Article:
The Emigration from Iceland to North America
The Weekly Newsletter - Nr 47
November 14 2004  Keeping in touch every single week! (almost)

 Forefather Finding Facility
Some years ago I launced, what I call, the Forefather Finding Facilty. It was simply my respond - well, late respond - to the great number of ancestral queries I had received almost ever since I entered this world of Internet and the World Wide Web. What a great invention. Yes, queries in hundreds through the years since early 1995. Obviously there are many out there with interest in their Icelandic roots. Unfortunately I have not been able to reply to many of the queries. Too many. Not because of being unable to solve the problems, but simply because of lack of time. I still have my full time job to take care of.
Well, at least in the near future I will through the Newsletter try to get more of that genealogy job done. By doing that, maybe some of my readers might recognize the people we are seaching for and even get in touch with the inquirer. Further I intend to put up a link where you can access, download and study the "subject's" ancestral file.
Sigríđur and Hjálmur
Earlier this year I received the following:
"Hi I'm a young man in Winnipeg Manitoba Canada, trying to find information about my ancestors. My Great Afi, Hjalmur Thorsteinsson was born 6.4.1870 at Flokadal Hospital in Borgarfjartharsyslu (as best as I can figure). He married Sigrithi Hjalmsdottir on 27.2.1896. She was born on 3.8.1873. He emigrated to Canada in 1894.
Any information would be greatly appreciated.
S. Johnson"
Well, at the time Hjálmur Ţorsteinsson was born (1870), there were no hospitals in the county of Borgarfjarđarsýsla. As a matter of fact, there were very few, if any, hospitals in Iceland at that time except for the one in Reykjavík, which was built in 1866. Hjálmur was born at the farm Hćll in the valley of Flókadalur and lived there until he emigrated in 1894. His parents were Ţorsteinn Guđmundsson and Ljótunn Pétursdóttir, farmers at Hćll. In 1896 Hjálmur married Sigríđur Hjálmsdóttir. She was born 3 Aug 1873, daughter to Hjálmur Pétursson and Helga Árnadóttir, farmers at Ţverártunga and later at Hamar in Borgarfjörđur county. Sigríđur emigrated in 1893. Her brother was Pétur Hjálmsson who became a minister and a farmer in Markerville, Alberta.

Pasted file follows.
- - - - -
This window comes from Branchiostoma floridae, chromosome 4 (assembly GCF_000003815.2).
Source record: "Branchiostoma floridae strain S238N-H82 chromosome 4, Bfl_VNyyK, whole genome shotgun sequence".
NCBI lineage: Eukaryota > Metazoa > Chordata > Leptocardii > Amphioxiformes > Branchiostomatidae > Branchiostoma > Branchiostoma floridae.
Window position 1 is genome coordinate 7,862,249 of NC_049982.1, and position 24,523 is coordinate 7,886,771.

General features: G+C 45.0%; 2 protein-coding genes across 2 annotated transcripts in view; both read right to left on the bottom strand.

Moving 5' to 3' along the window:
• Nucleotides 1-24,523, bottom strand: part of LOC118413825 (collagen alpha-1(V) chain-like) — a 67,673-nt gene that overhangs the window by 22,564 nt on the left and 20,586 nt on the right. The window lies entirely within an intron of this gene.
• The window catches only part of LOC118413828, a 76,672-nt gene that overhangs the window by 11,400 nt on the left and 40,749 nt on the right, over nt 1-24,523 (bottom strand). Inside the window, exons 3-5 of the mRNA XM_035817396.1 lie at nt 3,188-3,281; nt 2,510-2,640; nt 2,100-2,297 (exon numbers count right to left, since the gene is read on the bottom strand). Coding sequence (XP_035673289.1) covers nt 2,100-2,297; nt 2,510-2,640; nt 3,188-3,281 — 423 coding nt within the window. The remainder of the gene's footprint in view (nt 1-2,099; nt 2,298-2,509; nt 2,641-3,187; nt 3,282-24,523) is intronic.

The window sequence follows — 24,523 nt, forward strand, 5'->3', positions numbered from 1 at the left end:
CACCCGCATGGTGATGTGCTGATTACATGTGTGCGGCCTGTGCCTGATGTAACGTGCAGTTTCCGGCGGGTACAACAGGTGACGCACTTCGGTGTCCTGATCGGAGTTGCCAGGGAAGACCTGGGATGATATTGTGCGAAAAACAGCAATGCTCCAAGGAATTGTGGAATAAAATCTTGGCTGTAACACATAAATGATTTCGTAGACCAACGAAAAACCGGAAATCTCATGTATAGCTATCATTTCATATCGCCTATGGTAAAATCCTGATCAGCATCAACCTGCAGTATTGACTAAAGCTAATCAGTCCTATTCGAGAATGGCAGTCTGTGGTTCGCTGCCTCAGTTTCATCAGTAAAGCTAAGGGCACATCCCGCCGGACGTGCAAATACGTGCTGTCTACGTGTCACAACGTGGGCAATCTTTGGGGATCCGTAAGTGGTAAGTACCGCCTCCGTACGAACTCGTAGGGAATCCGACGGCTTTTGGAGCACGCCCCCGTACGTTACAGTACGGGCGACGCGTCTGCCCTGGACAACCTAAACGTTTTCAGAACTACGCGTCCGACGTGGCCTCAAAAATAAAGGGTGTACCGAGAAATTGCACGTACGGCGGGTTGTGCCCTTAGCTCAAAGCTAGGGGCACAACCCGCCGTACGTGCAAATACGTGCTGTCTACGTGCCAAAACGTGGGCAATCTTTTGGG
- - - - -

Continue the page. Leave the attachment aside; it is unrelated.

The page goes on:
Hjálmur and Sigríđur had many children: Ljótunn, a teacher in Vancouver, Sigrún, in Winnipeg, Hrefna, married Bjarni Guđmundsson in Winnipeg, Ţorbjörn, a carpenter in Winnipeg, married Bára Magnúsdóttir, Hjálmar and Pétur at Gimli and Óđinn in Vancouver.
Before marriege and before Hjálmur emigrated, he had a son together with Marsibil Björnsdóttir. The son was Haraldur Hjálmsson, b. 27 Jan 1894. In 1900 Haraldur emigrated to Canada probably together with his aunt Guđrún Ţorsteinsdóttir and her husband Guđmundur Torfason, farmers in Borgarfjörđur county.
Ancestral files:

 The search
Anika and Sigurjon
Anikka and Sigurjón